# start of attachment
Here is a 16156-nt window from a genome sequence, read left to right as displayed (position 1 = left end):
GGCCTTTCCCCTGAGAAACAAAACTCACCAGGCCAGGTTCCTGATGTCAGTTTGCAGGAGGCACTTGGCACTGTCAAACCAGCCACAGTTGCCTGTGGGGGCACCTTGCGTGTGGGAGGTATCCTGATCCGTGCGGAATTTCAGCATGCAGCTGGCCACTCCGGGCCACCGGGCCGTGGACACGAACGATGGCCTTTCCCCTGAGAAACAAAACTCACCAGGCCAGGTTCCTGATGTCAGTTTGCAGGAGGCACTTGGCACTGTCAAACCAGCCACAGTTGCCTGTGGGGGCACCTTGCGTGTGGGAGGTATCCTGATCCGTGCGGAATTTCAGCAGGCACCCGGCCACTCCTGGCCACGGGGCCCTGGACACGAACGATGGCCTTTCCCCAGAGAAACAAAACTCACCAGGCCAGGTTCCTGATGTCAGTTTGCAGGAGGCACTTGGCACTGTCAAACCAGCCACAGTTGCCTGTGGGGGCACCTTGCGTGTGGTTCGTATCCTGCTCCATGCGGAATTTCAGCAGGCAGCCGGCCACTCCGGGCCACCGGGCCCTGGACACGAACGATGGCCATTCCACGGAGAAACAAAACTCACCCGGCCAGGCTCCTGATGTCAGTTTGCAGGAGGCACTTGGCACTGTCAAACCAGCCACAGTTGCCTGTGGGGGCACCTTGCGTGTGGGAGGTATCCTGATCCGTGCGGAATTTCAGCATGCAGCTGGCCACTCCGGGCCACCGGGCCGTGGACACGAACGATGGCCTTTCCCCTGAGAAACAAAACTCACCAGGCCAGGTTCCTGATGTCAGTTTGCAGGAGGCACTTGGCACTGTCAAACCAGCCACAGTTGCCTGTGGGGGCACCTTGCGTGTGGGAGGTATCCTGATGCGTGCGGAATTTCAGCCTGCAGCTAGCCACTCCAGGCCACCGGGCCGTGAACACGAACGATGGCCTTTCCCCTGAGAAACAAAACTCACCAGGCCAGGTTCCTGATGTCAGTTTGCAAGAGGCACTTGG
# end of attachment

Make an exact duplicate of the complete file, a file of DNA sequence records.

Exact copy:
Here is a 16156-nt window from a genome sequence, read left to right as displayed (position 1 = left end):
GGCCTTTCCCCTGAGAAACAAAACTCACCAGGCCAGGTTCCTGATGTCAGTTTGCAGGAGGCACTTGGCACTGTCAAACCAGCCACAGTTGCCTGTGGGGGCACCTTGCGTGTGGGAGGTATCCTGATCCGTGCGGAATTTCAGCATGCAGCTGGCCACTCCGGGCCACCGGGCCGTGGACACGAACGATGGCCTTTCCCCTGAGAAACAAAACTCACCAGGCCAGGTTCCTGATGTCAGTTTGCAGGAGGCACTTGGCACTGTCAAACCAGCCACAGTTGCCTGTGGGGGCACCTTGCGTGTGGGAGGTATCCTGATCCGTGCGGAATTTCAGCAGGCACCCGGCCACTCCTGGCCACGGGGCCCTGGACACGAACGATGGCCTTTCCCCAGAGAAACAAAACTCACCAGGCCAGGTTCCTGATGTCAGTTTGCAGGAGGCACTTGGCACTGTCAAACCAGCCACAGTTGCCTGTGGGGGCACCTTGCGTGTGGTTCGTATCCTGCTCCATGCGGAATTTCAGCAGGCAGCCGGCCACTCCGGGCCACCGGGCCCTGGACACGAACGATGGCCATTCCACGGAGAAACAAAACTCACCCGGCCAGGCTCCTGATGTCAGTTTGCAGGAGGCACTTGGCACTGTCAAACCAGCCACAGTTGCCTGTGGGGGCACCTTGCGTGTGGGAGGTATCCTGATCCGTGCGGAATTTCAGCATGCAGCTGGCCACTCCGGGCCACCGGGCCGTGGACACGAACGATGGCCTTTCCCCTGAGAAACAAAACTCACCAGGCCAGGTTCCTGATGTCAGTTTGCAGGAGGCACTTGGCACTGTCAAACCAGCCACAGTTGCCTGTGGGGGCACCTTGCGTGTGGGAGGTATCCTGATGCGTGCGGAATTTCAGCCTGCAGCTAGCCACTCCAGGCCACCGGGCCGTGAACACGAACGATGGCCTTTCCCCTGAGAAACAAAACTCACCAGGCCAGGTTCCTGATGTCAGTTTGCAAGAGGCACTTGG